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Five Keys to Telling a Compelling Data Story

Posted by Caitlin Willich | Jul 13, 2017 6:49:42 AM

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It is not breaking news that organizations are dealing with data growing at exponential rates. What the headlines fail to reveal, however, are the deeper challenges that companies face as a result of wading through this sea of data.  As data volumes grow, IT struggles to keep up, forcing business units to dig into data themselves to try to address critical questions. However, they simply do not have the time nor the resources to both process the data and craft a story around their findings.  By skipping the latter step, organizations are left with reports addressing a narrow subset of questions that fail to tell the whole story.

It is not enough to provide users access to reports or dashboards that just inundate them with more, albeit refined, data.  A data story wraps metrics and visuals in context and helps facilitate a deeper understanding, driving insights.  The development of a good data story is a healthy mix of art and science and can be time consuming to create.  Given that your users typically need answers yesterday, how do you balance requirement gathering, data processing, and development with limited time and resources?  

In most cases the answer is not cut and dry, however, we have successfully helped our clients navigate this challenge by following a few guiding principles.

5 Key Factors to Tell a Compelling Data Story

1. Know your Audience
  • Who will consume the report?
  • How do they consume data today? Are they satisfied with the current reports?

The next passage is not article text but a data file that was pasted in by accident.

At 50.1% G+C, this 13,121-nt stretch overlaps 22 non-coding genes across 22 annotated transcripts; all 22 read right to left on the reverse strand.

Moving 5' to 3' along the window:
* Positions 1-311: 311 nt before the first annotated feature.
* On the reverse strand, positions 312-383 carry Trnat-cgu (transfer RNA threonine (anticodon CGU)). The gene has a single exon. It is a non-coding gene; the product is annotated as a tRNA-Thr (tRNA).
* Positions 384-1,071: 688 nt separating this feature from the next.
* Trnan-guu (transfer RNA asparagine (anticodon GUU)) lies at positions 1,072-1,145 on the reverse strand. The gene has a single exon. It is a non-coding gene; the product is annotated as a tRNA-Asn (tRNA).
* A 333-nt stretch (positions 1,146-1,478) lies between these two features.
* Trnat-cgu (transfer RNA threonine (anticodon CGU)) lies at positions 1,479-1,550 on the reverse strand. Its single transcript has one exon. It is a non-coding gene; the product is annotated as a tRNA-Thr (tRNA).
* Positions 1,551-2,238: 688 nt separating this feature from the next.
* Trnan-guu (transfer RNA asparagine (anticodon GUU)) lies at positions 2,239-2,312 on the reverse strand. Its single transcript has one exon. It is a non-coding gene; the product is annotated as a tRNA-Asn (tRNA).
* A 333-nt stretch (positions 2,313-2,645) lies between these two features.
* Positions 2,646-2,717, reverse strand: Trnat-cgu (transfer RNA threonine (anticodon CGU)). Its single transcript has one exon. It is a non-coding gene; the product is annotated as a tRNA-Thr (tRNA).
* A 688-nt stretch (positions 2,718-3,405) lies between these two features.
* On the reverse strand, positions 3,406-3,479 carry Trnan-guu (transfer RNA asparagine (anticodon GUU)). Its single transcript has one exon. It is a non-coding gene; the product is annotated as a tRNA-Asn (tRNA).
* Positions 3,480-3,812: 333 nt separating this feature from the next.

• What are the most important business questions to each audience group? At what level of data?
  • What is the segmentation of the group consuming the information?

Knowing your audience is equivalent to knowing what type of story an author is trying to tell and the level of detail needed to support it. An analyst might desire an encyclopedia of information whereas an executive might seek the headlines of the novella. It is the most important (and underestimated) factor in telling a compelling data story. When you know your audience, you can successfully determine and answer the questions the data consumer didn’t realize needed to be asked. 

2. Business Questions

  • What business questions are we looking to answer?
  • What business units or teams are invested in understanding the answers? To what degree?
  • Are the answers to the business questions actionable? If so, who takes the action?

Knowing what questions to answer is considered the plot and the second most important factor. Asking the business to outline their decision-making process will drive the chapters we are seeking to write by providing a natural outline to the data story. Understanding where we want the consumer to end up on their data journey allows us to work backwards and fill in the path to get there.

3. Data Driven Actions